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Saturday, 13 August 2022

Cloud belts on Jupiter

Last night I waited for Jupiter to clear the eastern horizon before attempting some images with a DSLR attached to my Skywatcher Mak 127 reflector. Despite what one is led to believe, astrophotography with a telescope is not a walk in the park! At the achieved magnifications, the slightest movement causes the object you're looking at to disappear, while the rotation of the Earth has the same effect. My tripod is a driven 'go-to', but setting this up is a tedious operation that takes some time: this is the reason many amateur astronomers have permanent set ups in home observatories. Finding a planet is a lot easier if it's near the horizon, but then there's the inevitable shimmering effect caused by convection currents... I do have a terrific CCD camera, which would give far better results: however, setting this up (with laptop, outdoor power supply etc) is even more of a faff.... but I will give it another go soon!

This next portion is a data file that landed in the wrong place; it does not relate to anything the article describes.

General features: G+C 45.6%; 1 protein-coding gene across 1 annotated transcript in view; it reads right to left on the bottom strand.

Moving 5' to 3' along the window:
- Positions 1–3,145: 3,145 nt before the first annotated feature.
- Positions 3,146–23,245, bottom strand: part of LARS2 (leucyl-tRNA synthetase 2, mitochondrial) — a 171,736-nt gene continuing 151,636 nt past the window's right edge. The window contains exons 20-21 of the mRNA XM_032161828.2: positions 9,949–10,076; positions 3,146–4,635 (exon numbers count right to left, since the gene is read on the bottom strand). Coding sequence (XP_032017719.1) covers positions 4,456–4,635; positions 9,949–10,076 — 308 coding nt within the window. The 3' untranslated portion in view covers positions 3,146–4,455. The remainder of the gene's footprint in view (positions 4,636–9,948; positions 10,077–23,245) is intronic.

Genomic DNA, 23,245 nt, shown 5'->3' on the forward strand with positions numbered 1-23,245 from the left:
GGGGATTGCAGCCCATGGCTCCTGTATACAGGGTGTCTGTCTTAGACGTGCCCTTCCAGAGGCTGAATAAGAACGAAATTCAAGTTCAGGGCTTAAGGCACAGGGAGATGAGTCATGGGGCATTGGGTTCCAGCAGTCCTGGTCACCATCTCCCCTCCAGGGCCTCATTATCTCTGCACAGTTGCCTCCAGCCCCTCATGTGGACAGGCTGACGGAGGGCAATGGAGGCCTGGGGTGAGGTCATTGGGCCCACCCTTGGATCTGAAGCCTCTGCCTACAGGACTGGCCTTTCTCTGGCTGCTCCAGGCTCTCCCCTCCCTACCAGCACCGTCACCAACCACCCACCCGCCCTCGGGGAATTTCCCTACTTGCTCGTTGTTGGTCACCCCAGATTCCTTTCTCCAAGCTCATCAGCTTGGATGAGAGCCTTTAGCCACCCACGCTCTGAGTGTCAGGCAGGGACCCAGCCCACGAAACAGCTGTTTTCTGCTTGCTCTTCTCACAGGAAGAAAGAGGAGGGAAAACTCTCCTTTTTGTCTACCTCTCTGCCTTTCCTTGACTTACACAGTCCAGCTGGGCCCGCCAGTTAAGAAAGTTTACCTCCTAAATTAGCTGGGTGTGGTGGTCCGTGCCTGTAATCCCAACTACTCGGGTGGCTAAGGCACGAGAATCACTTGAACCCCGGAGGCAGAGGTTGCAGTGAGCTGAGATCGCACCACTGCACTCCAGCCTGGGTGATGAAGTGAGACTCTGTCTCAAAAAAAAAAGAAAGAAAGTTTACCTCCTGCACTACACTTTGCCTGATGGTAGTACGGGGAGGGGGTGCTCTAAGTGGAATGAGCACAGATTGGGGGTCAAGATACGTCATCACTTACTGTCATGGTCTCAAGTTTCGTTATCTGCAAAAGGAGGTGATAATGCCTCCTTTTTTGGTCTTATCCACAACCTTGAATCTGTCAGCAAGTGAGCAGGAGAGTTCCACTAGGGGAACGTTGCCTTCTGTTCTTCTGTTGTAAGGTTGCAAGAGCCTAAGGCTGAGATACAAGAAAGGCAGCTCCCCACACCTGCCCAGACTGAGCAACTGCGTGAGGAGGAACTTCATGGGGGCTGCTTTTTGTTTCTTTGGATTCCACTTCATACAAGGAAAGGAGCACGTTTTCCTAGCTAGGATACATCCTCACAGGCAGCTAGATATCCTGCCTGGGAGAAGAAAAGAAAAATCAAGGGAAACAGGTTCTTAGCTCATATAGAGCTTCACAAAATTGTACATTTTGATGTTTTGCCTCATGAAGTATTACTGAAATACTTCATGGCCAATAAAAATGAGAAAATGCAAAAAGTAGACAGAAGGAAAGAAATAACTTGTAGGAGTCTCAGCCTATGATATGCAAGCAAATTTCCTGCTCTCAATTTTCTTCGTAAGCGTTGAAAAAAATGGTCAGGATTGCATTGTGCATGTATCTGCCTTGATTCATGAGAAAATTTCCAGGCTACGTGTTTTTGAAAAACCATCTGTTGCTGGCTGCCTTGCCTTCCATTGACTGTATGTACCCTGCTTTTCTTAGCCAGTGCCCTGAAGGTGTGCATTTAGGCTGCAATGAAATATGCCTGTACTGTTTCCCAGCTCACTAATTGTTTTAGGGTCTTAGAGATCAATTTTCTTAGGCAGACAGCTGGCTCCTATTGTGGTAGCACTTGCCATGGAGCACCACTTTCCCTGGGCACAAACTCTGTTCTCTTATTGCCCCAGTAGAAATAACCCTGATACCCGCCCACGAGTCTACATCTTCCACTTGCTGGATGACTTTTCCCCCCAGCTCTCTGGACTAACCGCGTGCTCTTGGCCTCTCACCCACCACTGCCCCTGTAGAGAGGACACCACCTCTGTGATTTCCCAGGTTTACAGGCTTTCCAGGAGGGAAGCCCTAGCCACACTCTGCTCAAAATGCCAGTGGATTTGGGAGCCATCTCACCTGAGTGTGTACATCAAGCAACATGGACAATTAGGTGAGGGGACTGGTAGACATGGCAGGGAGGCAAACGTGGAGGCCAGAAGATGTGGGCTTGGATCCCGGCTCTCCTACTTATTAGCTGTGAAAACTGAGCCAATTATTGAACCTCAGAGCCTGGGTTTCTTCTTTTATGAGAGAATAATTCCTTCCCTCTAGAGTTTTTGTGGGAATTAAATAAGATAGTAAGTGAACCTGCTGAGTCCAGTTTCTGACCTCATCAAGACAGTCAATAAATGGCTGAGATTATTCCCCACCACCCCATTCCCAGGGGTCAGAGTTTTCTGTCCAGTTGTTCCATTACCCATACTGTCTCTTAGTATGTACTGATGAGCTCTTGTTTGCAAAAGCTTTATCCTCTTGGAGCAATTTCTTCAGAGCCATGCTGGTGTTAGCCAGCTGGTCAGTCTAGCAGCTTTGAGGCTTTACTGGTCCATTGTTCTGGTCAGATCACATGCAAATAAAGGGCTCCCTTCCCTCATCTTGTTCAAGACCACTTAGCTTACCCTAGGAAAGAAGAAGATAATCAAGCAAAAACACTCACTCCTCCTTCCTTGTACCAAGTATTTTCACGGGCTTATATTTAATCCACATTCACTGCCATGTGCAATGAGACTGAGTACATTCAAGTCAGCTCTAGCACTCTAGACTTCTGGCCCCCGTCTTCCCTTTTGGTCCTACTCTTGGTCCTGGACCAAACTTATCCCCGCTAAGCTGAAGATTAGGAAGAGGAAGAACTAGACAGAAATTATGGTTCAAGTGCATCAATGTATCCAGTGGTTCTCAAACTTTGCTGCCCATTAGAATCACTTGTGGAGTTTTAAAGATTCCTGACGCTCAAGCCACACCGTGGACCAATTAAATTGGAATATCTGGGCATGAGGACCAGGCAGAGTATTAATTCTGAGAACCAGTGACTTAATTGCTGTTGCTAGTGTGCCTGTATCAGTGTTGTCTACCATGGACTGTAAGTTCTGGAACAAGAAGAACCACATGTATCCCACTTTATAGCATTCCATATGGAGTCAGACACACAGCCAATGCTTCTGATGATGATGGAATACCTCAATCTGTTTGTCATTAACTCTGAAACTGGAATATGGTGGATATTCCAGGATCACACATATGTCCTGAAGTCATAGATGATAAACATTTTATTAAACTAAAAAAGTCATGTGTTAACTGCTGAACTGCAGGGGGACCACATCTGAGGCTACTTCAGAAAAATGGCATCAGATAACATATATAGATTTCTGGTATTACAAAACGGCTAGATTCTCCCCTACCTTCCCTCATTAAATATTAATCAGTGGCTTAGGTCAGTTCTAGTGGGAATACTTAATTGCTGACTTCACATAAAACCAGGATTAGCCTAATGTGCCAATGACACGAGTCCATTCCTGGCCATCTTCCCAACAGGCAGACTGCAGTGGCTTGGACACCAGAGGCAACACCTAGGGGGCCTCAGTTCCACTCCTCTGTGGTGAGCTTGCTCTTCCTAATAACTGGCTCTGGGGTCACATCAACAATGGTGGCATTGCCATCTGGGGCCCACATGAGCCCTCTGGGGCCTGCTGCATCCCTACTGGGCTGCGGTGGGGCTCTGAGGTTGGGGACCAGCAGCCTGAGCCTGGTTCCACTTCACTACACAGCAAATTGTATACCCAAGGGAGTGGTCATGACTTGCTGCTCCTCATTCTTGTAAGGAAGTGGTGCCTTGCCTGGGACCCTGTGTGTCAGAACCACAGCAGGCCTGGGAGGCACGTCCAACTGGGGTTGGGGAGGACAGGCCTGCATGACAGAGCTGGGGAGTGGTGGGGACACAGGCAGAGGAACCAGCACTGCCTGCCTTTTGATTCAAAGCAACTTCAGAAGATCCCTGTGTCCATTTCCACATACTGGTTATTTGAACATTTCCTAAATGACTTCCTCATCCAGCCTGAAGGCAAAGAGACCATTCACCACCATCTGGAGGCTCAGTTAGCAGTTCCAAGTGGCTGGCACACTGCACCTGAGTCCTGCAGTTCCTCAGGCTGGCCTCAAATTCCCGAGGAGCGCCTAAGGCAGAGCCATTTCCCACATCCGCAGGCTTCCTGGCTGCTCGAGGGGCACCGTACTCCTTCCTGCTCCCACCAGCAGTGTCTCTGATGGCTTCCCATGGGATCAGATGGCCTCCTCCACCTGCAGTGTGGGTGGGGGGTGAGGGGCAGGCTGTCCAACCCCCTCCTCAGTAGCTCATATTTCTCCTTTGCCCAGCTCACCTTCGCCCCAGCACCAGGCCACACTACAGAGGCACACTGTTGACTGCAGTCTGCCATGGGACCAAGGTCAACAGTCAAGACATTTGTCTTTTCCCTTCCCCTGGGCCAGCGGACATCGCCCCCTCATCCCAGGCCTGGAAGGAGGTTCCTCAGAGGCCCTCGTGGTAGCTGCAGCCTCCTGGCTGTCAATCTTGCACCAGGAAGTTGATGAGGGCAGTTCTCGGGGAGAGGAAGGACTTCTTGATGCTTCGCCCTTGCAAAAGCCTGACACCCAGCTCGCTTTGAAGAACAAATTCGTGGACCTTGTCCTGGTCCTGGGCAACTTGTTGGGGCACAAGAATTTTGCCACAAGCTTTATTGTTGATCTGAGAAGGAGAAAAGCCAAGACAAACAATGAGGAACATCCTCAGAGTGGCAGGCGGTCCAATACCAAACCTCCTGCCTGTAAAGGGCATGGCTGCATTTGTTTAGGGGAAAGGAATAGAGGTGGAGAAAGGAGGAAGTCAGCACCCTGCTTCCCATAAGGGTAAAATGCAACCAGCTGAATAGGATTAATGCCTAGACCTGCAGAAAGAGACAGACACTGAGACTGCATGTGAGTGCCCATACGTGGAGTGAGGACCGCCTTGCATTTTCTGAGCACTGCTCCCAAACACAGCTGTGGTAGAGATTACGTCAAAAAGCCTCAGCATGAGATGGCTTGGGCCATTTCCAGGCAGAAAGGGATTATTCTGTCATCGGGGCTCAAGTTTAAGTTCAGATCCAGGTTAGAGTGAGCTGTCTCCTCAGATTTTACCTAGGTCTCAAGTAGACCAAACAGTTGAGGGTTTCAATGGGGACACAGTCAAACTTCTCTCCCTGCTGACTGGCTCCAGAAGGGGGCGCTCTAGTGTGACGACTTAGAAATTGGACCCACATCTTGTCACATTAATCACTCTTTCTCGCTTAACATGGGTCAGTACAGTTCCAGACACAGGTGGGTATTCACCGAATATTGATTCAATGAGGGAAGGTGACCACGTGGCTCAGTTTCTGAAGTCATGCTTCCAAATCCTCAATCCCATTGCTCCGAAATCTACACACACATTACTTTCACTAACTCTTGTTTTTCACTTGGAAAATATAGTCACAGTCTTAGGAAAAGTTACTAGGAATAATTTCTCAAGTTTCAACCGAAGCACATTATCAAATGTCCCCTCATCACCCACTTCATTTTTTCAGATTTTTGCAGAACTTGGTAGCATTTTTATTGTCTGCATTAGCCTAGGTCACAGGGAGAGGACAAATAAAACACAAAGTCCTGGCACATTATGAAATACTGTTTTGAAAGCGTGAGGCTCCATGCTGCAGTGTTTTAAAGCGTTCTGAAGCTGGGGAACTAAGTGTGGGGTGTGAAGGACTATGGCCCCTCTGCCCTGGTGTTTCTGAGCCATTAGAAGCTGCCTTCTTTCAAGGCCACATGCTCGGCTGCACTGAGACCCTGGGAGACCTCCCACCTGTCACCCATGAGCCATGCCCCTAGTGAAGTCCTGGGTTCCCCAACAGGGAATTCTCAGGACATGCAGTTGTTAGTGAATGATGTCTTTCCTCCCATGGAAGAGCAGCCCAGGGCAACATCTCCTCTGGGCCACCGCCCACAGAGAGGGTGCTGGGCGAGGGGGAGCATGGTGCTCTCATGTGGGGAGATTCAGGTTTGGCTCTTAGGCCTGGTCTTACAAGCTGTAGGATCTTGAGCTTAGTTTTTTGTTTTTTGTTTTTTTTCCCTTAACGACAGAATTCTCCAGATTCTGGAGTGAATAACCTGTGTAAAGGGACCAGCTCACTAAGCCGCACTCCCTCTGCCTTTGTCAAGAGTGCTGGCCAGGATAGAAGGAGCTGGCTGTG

Anyhow, here are some images of Jupiter from last night: you can definitely see some of its dark cloud belts. Also: a couple of shots of the near-full Moon.

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